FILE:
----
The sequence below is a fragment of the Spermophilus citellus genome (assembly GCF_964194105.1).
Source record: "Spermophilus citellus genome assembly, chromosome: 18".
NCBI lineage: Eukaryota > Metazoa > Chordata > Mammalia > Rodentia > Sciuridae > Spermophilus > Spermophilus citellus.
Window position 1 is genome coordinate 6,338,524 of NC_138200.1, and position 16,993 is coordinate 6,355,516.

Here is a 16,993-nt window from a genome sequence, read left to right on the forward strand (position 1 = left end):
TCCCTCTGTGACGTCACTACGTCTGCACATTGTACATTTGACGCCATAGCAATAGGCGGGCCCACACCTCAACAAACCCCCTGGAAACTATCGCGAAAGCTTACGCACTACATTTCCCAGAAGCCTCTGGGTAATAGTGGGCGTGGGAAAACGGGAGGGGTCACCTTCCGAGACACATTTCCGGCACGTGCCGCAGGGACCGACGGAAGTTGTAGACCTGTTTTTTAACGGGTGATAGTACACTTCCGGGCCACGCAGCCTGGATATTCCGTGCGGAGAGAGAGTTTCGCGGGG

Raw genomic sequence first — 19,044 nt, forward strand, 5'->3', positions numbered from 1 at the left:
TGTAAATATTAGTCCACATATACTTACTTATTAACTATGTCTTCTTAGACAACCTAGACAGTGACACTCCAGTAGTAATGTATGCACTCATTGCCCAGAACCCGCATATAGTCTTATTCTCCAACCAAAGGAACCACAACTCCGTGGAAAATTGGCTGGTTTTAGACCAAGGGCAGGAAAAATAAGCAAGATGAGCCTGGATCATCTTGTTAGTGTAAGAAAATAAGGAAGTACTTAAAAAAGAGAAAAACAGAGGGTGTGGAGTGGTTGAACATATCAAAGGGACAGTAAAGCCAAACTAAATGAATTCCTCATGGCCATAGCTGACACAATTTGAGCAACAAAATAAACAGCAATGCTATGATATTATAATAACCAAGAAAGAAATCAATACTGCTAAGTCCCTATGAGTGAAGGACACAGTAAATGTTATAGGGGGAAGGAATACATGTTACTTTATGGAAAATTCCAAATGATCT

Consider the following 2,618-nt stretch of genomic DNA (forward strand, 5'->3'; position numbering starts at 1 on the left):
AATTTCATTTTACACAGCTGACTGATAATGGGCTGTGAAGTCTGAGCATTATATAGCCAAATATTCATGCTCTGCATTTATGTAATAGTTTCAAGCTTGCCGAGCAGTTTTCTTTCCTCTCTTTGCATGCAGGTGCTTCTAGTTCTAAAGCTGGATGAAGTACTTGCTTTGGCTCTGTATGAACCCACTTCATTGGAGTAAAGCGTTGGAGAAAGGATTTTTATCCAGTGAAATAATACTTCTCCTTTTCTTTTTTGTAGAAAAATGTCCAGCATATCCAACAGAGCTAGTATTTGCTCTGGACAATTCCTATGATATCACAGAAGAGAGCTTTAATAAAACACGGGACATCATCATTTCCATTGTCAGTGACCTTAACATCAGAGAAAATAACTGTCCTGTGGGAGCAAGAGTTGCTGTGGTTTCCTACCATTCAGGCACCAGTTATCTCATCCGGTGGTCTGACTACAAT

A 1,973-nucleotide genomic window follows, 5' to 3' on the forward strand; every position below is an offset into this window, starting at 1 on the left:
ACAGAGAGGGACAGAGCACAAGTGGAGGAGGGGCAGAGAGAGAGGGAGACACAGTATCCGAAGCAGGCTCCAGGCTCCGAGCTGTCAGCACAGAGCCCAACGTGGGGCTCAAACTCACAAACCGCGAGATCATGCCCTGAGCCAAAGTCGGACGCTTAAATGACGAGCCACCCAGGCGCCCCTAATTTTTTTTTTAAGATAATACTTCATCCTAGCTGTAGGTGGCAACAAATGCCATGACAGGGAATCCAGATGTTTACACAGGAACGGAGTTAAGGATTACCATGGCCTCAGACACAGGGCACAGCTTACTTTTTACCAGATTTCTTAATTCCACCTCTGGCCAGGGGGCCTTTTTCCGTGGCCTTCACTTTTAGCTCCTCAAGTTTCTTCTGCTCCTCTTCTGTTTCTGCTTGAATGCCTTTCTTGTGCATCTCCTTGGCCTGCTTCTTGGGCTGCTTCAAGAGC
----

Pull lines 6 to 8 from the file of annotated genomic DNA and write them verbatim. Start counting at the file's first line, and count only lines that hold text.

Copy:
TCCCTCTGTGACGTCACTACGTCTGCACATTGTACATTTGACGCCATAGCAATAGGCGGGCCCACACCTCAACAAACCCCCTGGAAACTATCGCGAAAGCTTACGCACTACATTTCCCAGAAGCCTCTGGGTAATAGTGGGCGTGGGAAAACGGGAGGGGTCACCTTCCGAGACACATTTCCGGCACGTGCCGCAGGGACCGACGGAAGTTGTAGACCTGTTTTTTAACGGGTGATAGTACACTTCCGGGCCACGCAGCCTGGATATTCCGTGCGGAGAGAGAGTTTCGCGGGG

Raw genomic sequence first — 19,044 nt, forward strand, 5'->3', positions numbered from 1 at the left:
TGTAAATATTAGTCCACATATACTTACTTATTAACTATGTCTTCTTAGACAACCTAGACAGTGACACTCCAGTAGTAATGTATGCACTCATTGCCCAGAACCCGCATATAGTCTTATTCTCCAACCAAAGGAACCACAACTCCGTGGAAAATTGGCTGGTTTTAGACCAAGGGCAGGAAAAATAAGCAAGATGAGCCTGGATCATCTTGTTAGTGTAAGAAAATAAGGAAGTACTTAAAAAAGAGAAAAACAGAGGGTGTGGAGTGGTTGAACATATCAAAGGGACAGTAAAGCCAAACTAAATGAATTCCTCATGGCCATAGCTGACACAATTTGAGCAACAAAATAAACAGCAATGCTATGATATTATAATAACCAAGAAAGAAATCAATACTGCTAAGTCCCTATGAGTGAAGGACACAGTAAATGTTATAGGGGGAAGGAATACATGTTACTTTATGGAAAATTCCAAATGATCT